This unit is an interdisciplinary approach to the study of New Haven communities. History and geography are the main academic disciplines used to examine local communities. Problem-solving and field-based research are the most widely-used pedagogical techniques in the study of local communities.
An understanding of the idea of a community from a knowledge and action base is germane to this unit. Therefore, a conceptual model, coupled with questioning strategies which tap into both the natural curiosity of the learner and prior knowledge of their residential area, is strongly promoted. An in-depth analysis of the community dynamics is undertaken throughout the unit, with special intensity in the first phase. This takes the learner step by step through the major aspects of their community. Students will concentrate exclusively on their own community because they are most familiar with it.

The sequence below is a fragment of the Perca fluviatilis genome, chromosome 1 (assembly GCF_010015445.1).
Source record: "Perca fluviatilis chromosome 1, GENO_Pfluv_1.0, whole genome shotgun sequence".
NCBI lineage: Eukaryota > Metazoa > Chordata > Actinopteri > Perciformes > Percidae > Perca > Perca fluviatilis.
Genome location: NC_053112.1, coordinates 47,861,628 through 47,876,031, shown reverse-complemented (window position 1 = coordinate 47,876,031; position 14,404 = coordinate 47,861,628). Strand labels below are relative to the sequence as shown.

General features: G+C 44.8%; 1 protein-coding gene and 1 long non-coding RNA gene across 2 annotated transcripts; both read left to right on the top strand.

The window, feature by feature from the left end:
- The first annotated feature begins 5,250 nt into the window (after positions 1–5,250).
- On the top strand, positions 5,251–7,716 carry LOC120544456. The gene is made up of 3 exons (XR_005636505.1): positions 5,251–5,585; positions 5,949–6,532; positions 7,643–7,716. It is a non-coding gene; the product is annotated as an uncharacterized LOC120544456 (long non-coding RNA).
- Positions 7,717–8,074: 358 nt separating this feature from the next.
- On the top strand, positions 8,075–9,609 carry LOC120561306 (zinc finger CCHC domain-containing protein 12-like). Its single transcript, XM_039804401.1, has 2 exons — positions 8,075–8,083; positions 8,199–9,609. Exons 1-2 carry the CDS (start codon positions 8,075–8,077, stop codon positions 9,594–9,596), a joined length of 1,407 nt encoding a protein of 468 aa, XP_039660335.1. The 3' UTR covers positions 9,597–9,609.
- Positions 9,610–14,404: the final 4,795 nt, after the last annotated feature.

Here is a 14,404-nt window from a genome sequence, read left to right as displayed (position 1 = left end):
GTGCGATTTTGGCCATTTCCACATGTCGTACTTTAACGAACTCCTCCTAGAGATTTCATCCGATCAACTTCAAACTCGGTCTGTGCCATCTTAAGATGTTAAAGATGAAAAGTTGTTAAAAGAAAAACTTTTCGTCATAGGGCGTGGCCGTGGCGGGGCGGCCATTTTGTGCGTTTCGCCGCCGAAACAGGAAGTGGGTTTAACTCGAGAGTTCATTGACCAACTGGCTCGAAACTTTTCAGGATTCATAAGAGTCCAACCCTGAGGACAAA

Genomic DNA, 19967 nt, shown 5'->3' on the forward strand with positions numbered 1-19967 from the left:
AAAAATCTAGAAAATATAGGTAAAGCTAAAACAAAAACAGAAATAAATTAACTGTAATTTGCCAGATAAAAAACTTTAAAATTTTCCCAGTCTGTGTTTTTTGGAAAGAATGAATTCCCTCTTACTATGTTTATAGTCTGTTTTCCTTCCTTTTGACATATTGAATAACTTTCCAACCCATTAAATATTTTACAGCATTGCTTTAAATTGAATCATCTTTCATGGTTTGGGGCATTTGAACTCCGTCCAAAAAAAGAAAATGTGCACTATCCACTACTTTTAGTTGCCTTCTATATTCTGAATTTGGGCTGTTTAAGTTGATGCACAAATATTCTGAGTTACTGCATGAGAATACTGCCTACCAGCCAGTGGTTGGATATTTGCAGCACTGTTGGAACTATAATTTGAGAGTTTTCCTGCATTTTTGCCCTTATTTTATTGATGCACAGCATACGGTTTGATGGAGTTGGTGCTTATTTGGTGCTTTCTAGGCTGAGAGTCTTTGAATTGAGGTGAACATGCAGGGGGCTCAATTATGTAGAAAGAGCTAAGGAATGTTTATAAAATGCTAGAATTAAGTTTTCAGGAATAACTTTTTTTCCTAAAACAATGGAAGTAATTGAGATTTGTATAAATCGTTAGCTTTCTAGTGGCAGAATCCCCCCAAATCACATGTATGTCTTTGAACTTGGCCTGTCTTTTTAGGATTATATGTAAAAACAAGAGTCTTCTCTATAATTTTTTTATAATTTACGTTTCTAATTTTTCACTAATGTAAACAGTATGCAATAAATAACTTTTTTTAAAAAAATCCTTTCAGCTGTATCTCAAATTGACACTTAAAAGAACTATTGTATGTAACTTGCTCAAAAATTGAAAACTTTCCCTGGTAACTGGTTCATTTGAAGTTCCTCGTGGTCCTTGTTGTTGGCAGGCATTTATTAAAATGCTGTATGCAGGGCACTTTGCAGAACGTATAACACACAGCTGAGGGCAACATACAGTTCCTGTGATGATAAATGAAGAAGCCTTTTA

Subsequent lessons are designed to allow students to examine the formation of other New Haven communities. This unit dealt with the inception of the Italian community and origins of the free slave efforts on the part of New Haven residents. Additional lessons in the classroom (not included in abridged version) were on the Jewish, Anglo, Nordic, Greek, Irish, and Latin communities. Of course, this unit can be enlarged to include any racial, ethnic, political, or socio-economic community.
It is imperative that students not only learn about the various communities, but apply their knowledge in a beneficial and worthwhile manner, in their own community or any community in New Haven. Skills, knowledge, improved social dynamics, are just some of the by-products of such an endeavor.
(Recommended for Social Studies, History, and Geography classes, Grade 8)
New Haven Connecticut Communities Ethnicity American